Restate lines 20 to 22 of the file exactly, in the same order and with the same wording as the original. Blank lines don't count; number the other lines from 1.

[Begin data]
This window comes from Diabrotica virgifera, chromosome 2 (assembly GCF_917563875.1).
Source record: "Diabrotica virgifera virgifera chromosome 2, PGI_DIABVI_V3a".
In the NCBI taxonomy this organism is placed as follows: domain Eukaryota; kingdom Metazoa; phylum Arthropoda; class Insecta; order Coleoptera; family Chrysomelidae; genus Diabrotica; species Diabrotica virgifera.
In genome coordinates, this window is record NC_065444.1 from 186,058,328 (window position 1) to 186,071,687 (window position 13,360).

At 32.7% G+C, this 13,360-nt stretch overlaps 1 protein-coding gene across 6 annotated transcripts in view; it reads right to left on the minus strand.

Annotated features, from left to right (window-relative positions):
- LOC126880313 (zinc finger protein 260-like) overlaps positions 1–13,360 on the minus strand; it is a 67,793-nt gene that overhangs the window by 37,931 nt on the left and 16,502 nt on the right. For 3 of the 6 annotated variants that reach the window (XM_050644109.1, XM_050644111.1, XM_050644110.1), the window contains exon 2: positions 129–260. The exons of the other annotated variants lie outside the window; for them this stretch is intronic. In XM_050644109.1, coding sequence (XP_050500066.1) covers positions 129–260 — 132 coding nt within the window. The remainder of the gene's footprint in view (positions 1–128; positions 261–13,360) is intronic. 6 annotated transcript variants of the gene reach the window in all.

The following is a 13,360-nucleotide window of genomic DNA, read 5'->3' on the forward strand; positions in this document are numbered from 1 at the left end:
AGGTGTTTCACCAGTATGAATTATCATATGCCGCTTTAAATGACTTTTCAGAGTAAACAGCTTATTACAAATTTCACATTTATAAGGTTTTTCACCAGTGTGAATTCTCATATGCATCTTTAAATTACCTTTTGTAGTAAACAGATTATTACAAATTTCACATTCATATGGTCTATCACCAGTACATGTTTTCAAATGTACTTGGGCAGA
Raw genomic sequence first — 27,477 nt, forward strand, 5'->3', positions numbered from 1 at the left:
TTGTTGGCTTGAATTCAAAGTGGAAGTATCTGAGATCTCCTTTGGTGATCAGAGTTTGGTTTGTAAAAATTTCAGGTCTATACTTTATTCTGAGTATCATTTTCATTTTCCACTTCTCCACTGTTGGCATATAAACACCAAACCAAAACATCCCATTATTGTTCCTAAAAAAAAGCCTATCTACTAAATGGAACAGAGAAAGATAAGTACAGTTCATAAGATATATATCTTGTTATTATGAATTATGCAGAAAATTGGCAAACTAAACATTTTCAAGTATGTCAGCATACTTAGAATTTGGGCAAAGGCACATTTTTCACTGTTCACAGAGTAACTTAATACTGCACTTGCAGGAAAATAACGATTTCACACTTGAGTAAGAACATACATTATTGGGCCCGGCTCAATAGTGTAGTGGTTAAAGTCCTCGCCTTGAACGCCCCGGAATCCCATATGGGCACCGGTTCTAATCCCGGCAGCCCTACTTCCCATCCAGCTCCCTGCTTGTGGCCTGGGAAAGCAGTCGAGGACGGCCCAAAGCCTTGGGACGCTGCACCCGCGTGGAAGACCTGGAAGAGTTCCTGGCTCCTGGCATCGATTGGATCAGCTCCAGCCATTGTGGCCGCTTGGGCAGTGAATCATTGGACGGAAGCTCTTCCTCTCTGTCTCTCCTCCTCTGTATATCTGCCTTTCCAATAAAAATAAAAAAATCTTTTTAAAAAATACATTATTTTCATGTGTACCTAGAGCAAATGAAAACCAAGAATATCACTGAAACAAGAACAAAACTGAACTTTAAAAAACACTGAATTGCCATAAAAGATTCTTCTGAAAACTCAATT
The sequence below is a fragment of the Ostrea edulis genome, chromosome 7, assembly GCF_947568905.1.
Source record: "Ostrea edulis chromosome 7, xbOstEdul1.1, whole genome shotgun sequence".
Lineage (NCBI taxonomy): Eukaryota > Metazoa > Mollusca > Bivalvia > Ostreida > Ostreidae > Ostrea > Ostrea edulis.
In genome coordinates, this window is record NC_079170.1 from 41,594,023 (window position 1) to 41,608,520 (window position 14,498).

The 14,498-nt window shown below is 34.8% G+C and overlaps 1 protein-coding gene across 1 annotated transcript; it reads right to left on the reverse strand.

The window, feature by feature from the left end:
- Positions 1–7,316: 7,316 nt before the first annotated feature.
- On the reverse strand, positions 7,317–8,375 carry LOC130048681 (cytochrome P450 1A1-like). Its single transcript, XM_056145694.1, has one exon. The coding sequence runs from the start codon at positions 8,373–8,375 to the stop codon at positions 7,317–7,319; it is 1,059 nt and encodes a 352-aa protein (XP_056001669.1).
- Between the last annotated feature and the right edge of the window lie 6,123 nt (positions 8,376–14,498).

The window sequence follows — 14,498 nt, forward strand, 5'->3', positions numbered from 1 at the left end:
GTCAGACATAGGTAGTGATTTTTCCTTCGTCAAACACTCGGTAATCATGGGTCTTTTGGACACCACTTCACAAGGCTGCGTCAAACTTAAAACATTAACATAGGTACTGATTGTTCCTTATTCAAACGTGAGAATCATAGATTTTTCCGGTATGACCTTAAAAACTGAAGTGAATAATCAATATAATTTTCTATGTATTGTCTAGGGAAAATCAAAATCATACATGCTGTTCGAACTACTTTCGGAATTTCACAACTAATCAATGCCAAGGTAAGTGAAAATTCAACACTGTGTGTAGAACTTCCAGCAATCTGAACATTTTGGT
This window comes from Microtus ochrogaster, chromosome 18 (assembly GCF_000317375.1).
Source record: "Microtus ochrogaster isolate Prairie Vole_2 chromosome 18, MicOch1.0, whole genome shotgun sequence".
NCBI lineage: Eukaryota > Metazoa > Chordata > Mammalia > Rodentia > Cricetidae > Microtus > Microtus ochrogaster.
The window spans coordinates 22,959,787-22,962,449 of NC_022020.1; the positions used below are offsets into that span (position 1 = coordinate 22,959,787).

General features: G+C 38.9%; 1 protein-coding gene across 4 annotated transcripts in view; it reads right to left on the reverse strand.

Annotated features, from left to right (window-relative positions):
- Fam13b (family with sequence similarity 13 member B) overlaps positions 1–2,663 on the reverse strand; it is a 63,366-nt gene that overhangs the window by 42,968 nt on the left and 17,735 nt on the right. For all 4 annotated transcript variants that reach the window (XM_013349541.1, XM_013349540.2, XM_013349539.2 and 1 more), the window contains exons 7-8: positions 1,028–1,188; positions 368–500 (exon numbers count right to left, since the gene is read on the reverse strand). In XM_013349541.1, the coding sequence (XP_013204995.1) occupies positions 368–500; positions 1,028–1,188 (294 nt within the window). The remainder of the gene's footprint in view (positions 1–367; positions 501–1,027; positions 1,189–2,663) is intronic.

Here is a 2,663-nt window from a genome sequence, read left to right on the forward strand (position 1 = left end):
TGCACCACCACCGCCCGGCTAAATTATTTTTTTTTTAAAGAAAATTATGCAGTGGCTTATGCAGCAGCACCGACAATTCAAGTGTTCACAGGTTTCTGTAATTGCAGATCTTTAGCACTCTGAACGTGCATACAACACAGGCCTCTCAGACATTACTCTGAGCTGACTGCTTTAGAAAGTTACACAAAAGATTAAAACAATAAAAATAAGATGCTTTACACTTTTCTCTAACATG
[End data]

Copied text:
- Between the last annotated feature and the right edge of the window lie 6,123 nt (positions 8,376–14,498).

The window sequence follows — 14,498 nt, forward strand, 5'->3', positions numbered from 1 at the left end:
GTCAGACATAGGTAGTGATTTTTCCTTCGTCAAACACTCGGTAATCATGGGTCTTTTGGACACCACTTCACAAGGCTGCGTCAAACTTAAAACATTAACATAGGTACTGATTGTTCCTTATTCAAACGTGAGAATCATAGATTTTTCCGGTATGACCTTAAAAACTGAAGTGAATAATCAATATAATTTTCTATGTATTGTCTAGGGAAAATCAAAATCATACATGCTGTTCGAACTACTTTCGGAATTTCACAACTAATCAATGCCAAGGTAAGTGAAAATTCAACACTGTGTGTAGAACTTCCAGCAATCTGAACATTTTGGT